On Mon, Jul 26, 2004 at 03:11:52PM -0600, Neal Richter wrote:
> > 2) Can I reasonably argue that htdig is gpl (or lgpl) if its linked
> > against a 3 or a 4 cloause BSD license? - htdig .3.1.6 builds static
> > libraries (.a) it links against.
> Sure you can!
> Note that although the Free Software Foundation may say that a 4-clause
> BSD license is incompatible with the GPL (and they do)..... that opinion only
> applies to code that the FSF holds the copyright for.
Not quite. I believe that opinion derives directly from the text of the
license. The GPL prohibits adding further restrictions (GPL#6), and the
4-clause BSD license does so. Unless a copyright holder specifically says
that he considers the 4-clause BSD license consistent with the GPL, it's
not safe for Debian to assume otherwise.
That is, the "default" interpretation, lacking a statement from (all of)
the copyright holders of a work, should be the one that follows from the
license text, and that's the FSF's interpretation, at least in this case.
> As a matter of copyright law, any copyright holder that licenses their
> code under the GPL is free to interpret the GPL themselves. And if that
> person/group decides that a 4-clause BSD license is OK to include in THEIR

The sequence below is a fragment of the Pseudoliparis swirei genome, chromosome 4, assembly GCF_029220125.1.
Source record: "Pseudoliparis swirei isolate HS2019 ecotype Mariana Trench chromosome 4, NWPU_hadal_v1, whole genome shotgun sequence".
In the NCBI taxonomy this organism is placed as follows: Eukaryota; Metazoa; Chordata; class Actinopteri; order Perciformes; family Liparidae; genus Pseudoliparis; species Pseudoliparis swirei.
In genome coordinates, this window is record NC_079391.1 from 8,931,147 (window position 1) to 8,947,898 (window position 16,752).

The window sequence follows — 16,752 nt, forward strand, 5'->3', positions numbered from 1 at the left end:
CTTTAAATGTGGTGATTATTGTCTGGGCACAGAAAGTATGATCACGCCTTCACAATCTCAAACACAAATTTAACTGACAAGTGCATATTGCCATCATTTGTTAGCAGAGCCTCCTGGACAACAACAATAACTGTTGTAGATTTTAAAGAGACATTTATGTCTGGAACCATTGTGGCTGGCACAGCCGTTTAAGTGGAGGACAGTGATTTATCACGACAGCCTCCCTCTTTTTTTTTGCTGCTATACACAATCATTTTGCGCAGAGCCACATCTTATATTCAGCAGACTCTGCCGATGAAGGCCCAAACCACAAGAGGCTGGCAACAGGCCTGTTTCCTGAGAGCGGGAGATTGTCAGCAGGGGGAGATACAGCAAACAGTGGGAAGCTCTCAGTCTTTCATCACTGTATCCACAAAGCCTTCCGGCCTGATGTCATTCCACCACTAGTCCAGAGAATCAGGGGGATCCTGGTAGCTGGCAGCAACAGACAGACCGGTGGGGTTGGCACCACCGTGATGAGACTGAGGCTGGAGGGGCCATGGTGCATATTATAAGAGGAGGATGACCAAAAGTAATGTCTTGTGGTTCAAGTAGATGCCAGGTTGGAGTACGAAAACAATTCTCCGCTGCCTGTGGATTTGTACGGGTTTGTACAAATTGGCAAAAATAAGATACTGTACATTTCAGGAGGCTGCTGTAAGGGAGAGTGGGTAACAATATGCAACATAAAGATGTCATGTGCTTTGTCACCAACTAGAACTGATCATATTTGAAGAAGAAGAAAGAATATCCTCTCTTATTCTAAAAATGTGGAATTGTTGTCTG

> code... then the FSF's opinion on license compatibility is irrelevant
Right. However, if a license clarification doesn't follow from the license
text, and/or differs from the common interpretation, then we must be careful.
For example, if somebody licenses their work under the GPL, and says "by my
interpretation of the GPL, you don't have to make source available to people
you send binaries to", then their stated interpretation is clearly inconsistent
with the actual text of the license. In those cases, it's best to step
carefully and conservatively.
My recommendation to those authors would be to issue a specific exception,
to the effect of "advertising clauses are permitted without being in
violation of GPL#6", rather than using an unusual interpretation of the
I'm sure somebody else on d-legal can offer a better statement than I can,
> Note that I intend no disrespect for any FSF people on this list! This
> is just basic copyright law. A third party can't dictate how a copyright
> holder interprets any license to it's own code.
And I no disrespect for the authors of htdig, of course. It's just best to
be careful and explicit with issues like this.
For example, all (known) GPL projects in Debian which link against OpenSSL
have such an exception, because it has an advertising clause, as well as
forced-renaming and a forced-acknowledgement clauses.